Industry bodies RenewableUK and Energy UK believe that creating new fixed-price, longer-term contracts with project operators receiving lower returns would help to reduce pressure on UK consumers.
The UK Energy Research Centre think tank has proposed that wind and other renewable projects, currently supported by the Renewables Obligation (RO) scheme, should be able to opt for new long-term, fixed-price contracts at prices lower than the current wholesale market price.
Authors of the think tank’s ‘Can existing renewables and nuclear help keep prices down next winter?’ discussion paper likened their proposed mechanism to contracts for difference (CfDs), whereby operators receive a fixed price regardless of the market price, which fluctuates according to the price of gas.
Gas – as the last and most expensive unit of generation the grid needs in order to ensure demand is met – sets wholesale prices, the UK Energy Research Centre explained. With gas prices surging since Russia began reducing volumes sent to Europe in preparation for its invasion of Ukraine in February, so have wholesale market prices and consumers’ energy bills.
The think tank suggested that project operators might opt in to the scheme as RO contracts for their projects expire to ensure continuing, stable returns.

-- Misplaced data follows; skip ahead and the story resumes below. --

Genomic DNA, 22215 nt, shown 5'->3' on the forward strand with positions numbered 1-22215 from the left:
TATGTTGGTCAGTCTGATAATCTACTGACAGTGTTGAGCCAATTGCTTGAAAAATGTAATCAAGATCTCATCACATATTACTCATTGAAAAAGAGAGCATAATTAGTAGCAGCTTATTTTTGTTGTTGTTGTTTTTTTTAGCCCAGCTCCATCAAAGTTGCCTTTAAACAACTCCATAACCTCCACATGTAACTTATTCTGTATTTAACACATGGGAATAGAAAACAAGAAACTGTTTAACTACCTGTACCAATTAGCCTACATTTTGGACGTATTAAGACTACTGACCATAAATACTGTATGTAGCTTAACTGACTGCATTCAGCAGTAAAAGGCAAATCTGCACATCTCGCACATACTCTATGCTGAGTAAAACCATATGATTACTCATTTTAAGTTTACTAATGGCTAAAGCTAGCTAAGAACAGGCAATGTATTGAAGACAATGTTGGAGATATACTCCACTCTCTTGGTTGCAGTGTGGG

And a RenewableUK spokesman explained that while the proposed scheme might see project operators forgoing some revenue initially, contracts with longer durations could mean their returns even out in the long run. However, the length of the new contracts has not yet been specified in the current proposal.
RenewableUK believes the proposed scheme would ensure that the long-term costs of keeping these renewables running would be met, while shielding consumers from market prices set by expensive gas.
Under the RO scheme, generators trade their power on the market and receive a fixed subsidy through 20-year contracts to cover the investment cost of more expensive, older renewables. It closed to new projects in 2017. The UK now holds CfD tenders for renewables, which have seen prices fall across four rounds.
RenewableUK’s CEO Dan MacGrail said the trade body was keen to work with the government – which is set to appoint a new prime minister next week – about how the proposal could be implemented.
He added: “It makes no sense to allow the exorbitantly expensive cost of gas to set the price for the whole of the electricity market. This proposal is a step forward towards breaking that outdated link.
“It will enable bill payers to benefit more from the vast amounts of low-cost electricity being generated by wind and other renewables, which are our cheapest new power sources."
The proposal comes amid soaring energy bills, with the expectation of even higher costs to come. UK energy regulator Ofgem last week announced an 80% increase in the average annual household energy bill from October.